In a post-COVID-19 world in which millions of jobs have been lost, unemployment has become a point of major concern, with communities across the United States struggling to adjust to the drastic changes that have taken place over the last year. Many of the jobs that have been lost will not return, leaving the people who once held them with no choice but to turn their sights to another career path. While this, too, may prove difficult, the U.S. Environmental Protection Agency is aiming to make the effort of a career shift a just bit easier, awarding millions in Environmental Workforce Development and Job Training grant funding to communities all around the country.
Nye County is one of the lucky recipients of a U.S. EPA’s Environmental Workforce Development and Job Training grant, which is part of the EPA’s Brownfields revitalization efforts, with $200,000 in funding to be awarded in support of local job training opportunities.
“Nye County will utilize this grant to train approximately 68 low-income, under- or unemployed adults in environmental technician skills over the next two years,” a press release from the U.S. EPA reads. “The EWDJT program offers residents of communities historically affected by pollution and economic disinvestment an opportunity to gain the skills and certifications needed to secure environmental work in their communities. This allows local residents to compete for and secure good jobs.”
As detailed by Nye County Assistant County Manager Lorina Dellinger, the job training will take place in three cycles, with the first cycle beginning July 12 and running until Aug. 20, the second cycle set for Sept. 20 to Oct. 29 and the final cycle scheduled for Jan. 10, 2022 through Feb. 18, 2022.
There will be a variety of courses available through the grant funded training, including a 40-hour Hazardous Waste Operations and Emergency Response course, better known as HAZWOPER and two environmental health and safety training courses, a 32-hour course focused on asbestos abatement and a 16-hour course focused on lead-based paint abatement. There will also be 10-hour OSHA trainings, one specific to general industry outreach and another on construction industry outreach, an 8-hour CPR/First Aid/AED and blood-borne pathogens course and a 24-hour environmental technician course.
“Nye County is ecstatic to be awarded the Environmental Workforce Development and Job Training grant to prepare many of our residents adversely impacted by the pandemic for employment in environmental fields, as well as a broader array of associated employer needs,” Dellinger stated. “Job training opportunities are needed in rural Nye County, as our workforce struggles with job losses that may be permanent, helping to build stronger communities.”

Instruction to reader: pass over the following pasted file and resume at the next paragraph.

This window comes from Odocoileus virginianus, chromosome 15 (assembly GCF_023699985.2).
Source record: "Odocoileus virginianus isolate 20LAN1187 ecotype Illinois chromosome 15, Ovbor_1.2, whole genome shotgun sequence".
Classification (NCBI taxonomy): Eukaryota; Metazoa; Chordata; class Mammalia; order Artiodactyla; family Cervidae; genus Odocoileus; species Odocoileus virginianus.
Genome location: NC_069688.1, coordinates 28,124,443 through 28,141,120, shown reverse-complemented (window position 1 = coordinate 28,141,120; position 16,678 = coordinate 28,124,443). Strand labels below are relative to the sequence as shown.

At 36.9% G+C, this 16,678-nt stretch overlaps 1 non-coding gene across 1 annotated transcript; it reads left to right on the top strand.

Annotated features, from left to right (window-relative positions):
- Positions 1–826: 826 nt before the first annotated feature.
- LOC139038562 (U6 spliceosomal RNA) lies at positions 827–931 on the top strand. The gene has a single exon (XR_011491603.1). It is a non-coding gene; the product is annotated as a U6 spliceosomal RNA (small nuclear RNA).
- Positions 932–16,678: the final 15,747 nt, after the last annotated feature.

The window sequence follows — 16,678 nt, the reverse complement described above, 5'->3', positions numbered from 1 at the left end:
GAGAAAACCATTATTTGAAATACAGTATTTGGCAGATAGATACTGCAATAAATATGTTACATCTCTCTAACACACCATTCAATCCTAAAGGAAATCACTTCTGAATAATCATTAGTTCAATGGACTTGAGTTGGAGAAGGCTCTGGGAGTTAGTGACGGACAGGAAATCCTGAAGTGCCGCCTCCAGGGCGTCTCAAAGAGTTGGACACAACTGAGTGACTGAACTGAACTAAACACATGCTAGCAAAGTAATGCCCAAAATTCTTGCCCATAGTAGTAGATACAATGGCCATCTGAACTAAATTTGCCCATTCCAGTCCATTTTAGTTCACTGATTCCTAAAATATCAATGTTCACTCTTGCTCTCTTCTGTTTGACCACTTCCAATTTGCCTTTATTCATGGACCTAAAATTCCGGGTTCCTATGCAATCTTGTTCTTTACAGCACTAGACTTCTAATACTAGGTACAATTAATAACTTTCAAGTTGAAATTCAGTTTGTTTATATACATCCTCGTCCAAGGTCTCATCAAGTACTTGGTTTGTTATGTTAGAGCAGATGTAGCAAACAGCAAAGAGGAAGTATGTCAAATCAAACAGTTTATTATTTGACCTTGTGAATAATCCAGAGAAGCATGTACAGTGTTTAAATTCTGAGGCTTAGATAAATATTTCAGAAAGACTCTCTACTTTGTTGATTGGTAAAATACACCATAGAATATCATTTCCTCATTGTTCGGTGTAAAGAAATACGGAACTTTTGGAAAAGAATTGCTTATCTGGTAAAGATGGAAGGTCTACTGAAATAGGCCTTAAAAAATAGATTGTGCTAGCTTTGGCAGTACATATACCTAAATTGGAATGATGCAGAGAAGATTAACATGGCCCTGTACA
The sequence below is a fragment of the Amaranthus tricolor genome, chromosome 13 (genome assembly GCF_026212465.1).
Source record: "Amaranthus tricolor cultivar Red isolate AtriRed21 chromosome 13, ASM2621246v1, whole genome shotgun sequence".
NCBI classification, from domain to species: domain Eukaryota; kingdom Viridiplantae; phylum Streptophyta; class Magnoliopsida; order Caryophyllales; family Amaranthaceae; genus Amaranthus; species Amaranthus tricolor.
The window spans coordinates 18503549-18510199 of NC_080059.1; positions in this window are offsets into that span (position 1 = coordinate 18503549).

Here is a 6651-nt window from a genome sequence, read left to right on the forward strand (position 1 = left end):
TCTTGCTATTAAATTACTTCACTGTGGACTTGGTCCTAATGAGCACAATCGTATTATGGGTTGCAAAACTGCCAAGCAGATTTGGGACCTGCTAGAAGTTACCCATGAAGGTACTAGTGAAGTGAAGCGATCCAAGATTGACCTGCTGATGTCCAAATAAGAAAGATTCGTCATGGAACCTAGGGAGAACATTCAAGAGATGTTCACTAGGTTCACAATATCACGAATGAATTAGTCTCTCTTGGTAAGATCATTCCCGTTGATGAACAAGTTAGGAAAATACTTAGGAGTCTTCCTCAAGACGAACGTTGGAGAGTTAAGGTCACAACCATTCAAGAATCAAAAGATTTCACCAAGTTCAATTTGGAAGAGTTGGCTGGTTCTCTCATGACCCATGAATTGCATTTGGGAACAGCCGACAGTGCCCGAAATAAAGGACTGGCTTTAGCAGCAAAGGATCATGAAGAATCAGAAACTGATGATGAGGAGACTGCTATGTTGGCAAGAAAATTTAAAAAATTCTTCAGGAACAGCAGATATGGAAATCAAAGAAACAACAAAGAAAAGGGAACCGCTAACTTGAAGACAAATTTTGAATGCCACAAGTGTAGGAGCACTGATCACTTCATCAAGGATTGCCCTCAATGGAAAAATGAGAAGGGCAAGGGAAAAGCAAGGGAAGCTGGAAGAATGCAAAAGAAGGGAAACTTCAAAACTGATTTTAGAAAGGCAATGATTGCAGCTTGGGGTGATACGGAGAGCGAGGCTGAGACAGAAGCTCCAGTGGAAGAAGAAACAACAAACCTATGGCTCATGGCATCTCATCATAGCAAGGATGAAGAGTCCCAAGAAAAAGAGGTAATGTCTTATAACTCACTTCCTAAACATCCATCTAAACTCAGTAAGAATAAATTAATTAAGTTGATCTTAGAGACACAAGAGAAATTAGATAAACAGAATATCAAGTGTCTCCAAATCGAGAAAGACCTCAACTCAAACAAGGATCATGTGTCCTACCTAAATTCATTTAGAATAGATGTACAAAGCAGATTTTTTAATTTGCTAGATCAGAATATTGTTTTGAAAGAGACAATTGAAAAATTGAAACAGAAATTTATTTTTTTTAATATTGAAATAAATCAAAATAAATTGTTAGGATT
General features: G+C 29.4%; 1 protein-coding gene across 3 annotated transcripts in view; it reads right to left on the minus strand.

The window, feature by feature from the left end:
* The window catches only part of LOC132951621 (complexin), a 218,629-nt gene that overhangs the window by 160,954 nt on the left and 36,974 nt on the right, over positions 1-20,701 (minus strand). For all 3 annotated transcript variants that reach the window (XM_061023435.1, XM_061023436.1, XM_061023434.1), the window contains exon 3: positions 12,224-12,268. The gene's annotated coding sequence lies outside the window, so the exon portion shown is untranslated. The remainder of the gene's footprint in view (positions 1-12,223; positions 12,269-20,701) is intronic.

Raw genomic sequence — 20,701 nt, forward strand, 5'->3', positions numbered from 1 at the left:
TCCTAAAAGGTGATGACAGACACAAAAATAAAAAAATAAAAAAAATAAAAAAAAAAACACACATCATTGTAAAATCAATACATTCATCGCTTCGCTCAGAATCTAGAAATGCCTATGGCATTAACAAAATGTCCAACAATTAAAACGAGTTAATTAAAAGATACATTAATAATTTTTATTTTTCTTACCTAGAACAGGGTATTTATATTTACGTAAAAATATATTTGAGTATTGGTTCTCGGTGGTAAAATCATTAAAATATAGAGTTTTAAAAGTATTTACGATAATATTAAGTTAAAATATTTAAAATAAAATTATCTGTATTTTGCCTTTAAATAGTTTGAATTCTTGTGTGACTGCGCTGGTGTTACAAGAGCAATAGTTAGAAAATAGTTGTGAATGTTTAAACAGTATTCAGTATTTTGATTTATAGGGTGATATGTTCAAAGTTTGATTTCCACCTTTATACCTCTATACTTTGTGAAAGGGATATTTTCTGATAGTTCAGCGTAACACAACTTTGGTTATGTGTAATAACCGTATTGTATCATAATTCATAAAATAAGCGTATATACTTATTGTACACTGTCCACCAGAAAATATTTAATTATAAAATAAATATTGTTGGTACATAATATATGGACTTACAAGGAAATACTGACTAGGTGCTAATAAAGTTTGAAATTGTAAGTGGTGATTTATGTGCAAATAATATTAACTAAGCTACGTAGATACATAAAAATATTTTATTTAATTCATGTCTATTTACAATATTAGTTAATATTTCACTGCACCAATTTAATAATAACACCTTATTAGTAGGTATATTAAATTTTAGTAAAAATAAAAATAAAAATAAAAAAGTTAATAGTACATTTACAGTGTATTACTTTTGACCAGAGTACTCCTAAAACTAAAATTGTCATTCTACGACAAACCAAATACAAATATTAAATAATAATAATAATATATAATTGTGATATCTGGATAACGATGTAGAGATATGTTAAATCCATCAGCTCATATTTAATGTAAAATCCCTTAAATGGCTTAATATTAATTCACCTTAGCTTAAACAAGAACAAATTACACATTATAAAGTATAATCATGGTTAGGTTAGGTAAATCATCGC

Nevada Division of Environmental Protection Administrator Greg Lovato was obviously excited about the grant award and its associated opportunities as well. “EPA’s workforce development grant program demonstrates that creating a healthy, sustainable economy can go hand-in-hand with protecting the environment,” Lovato stated. “In Nevada, we are excited to see this year’s grants invested in programs that connect job seekers from Nye County and the Duckwater Shoshone Tribe to environmental job training and education that will prepare them for a 21st century, post-COVID-19 economy. We thank EPA for providing those grants to help expand employment opportunities in the environmental sector center on protecting natural resources, revitalizing local neighborhoods, fostering healthier communities and advancing a resilient, environmentally-friendly economy for Nevada.”
Dellinger said Nye County has not yet received the actual award but once it comes in, it will be sent to the Nye County District Attorney’s Office for review before being placed on a Nye County Commission agenda for official acceptance.
“The county will then put out a request for qualifications for a Workforce Development and Job Training Coordinator,” Dellinger detailed. “The primary function of the workforce development and job training coordinator will be to oversee and manage outreach, curriculum development, recruitment and screenings, instruction and training, job placement and tracking and program evaluation.”
According to the EPA’s press release, Nye County will work with county residents as well as Duckwater Shoshone Tribal members to provide training to help residents enter a variety of environmental fields, including hazardous materials handling and assessment, cleanup and remediation of contamination. The project area covers the towns of Amargosa, Beatty, Pahrump and Tonopah, along with the Duckwater Shoshone Reservation.
For more information on the Environmental Workforce Development and Job Training program visit www.epa.gov
Contact reporter Robin Hebrock at firstname.lastname@example.org